By Christine Parker
Consumers are often encouraged to “vote with their fork” and “say no” to unhealthy, unsustainable and unfair food. Food packaging is typically littered with claims about the nutrition, ethics and social goods associated with the product inside. Claims like “organic”, “GMO free”, “fair trade”, and “anti-biotic free” are common. But can consumer preference base labelling make a difference to the health, sustainability and ethics challenges facing the food system?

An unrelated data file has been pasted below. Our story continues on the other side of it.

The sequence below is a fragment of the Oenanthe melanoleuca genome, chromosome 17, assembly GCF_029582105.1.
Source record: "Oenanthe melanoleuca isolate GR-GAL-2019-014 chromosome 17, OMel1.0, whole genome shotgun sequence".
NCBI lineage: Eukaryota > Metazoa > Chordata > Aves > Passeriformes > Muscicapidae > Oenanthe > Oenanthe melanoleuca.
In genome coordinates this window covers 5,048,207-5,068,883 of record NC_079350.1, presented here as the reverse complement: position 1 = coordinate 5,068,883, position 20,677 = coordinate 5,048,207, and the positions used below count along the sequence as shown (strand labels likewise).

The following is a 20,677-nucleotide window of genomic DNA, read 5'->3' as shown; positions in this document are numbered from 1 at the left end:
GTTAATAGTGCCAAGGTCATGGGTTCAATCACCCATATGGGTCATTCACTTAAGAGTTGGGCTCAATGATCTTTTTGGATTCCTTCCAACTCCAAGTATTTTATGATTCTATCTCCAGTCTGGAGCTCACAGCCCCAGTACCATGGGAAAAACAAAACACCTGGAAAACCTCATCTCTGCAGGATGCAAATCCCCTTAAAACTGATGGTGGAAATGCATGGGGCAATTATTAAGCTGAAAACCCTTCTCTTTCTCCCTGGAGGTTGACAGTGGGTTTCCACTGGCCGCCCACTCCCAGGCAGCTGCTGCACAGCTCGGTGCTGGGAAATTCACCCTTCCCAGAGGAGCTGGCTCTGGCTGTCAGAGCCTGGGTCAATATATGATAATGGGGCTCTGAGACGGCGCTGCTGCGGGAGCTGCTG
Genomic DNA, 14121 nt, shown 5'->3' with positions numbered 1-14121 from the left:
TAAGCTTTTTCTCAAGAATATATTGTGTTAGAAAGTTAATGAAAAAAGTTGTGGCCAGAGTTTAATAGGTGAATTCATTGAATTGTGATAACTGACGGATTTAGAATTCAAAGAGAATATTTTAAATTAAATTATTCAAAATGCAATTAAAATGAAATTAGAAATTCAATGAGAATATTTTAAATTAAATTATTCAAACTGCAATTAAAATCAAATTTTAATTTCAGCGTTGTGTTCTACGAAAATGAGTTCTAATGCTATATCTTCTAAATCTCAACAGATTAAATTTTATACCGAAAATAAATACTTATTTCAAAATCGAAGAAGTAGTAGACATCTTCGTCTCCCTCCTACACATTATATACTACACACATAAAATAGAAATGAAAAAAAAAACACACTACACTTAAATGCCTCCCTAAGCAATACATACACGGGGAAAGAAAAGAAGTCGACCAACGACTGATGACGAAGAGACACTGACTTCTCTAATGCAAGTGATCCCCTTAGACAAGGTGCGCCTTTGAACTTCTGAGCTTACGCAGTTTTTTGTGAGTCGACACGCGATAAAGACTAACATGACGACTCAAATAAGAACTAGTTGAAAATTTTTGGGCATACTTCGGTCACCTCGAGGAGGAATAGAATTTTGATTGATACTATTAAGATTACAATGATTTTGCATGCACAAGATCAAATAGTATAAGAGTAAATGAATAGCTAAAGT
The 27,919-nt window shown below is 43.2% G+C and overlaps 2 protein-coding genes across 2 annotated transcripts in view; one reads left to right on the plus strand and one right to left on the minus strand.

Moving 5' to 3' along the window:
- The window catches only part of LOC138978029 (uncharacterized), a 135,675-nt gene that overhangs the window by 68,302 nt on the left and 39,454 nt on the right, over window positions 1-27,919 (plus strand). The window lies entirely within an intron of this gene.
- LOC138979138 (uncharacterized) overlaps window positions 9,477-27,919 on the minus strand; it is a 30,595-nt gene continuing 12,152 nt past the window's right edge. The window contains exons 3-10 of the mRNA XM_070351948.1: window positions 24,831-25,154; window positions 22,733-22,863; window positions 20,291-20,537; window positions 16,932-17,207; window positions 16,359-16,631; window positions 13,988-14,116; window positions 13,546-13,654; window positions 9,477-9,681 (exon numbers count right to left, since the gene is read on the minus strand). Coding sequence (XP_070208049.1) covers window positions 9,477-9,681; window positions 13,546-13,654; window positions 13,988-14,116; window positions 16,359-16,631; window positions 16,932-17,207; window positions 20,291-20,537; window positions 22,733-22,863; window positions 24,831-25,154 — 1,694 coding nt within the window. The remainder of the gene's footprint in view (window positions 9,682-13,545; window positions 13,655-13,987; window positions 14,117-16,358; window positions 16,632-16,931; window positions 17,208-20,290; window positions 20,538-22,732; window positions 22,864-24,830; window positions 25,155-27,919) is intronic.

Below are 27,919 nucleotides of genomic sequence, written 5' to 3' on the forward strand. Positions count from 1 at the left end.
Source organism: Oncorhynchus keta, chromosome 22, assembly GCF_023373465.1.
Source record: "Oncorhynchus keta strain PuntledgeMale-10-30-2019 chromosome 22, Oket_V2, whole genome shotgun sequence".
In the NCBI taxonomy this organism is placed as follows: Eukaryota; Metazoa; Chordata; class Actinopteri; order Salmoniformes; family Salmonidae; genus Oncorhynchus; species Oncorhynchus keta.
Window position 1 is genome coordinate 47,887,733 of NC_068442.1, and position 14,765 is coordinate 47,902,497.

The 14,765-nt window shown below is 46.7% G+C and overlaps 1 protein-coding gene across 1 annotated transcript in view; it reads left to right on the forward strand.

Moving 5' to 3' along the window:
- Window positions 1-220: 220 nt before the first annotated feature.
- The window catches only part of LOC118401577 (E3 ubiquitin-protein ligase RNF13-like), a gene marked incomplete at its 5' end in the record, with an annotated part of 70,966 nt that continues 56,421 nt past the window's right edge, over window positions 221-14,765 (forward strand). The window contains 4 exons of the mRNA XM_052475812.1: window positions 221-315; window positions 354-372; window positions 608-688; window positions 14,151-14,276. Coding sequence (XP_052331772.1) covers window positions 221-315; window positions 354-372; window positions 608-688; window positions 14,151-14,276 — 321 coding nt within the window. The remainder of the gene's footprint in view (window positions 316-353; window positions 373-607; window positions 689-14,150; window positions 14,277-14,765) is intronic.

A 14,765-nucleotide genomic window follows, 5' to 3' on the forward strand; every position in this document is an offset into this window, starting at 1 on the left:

Governments, civil society groups and industry all act as if label claims make a big impact on consumers and food businesses. Governments mandate that certain safety and nutritional information should be displayed on food labels. Public health advocates campaign for mandatory disclosure of more information (like added sugars) hoping it will nudge both consumers and businesses towards healthier options. Businesses use label claims to promote themselves as ethical and environmentally responsible. A plethora of other groups have put forward their own independent certifications and trademarks from dolphin friendly tuna to sustainably farmed coffee. Read More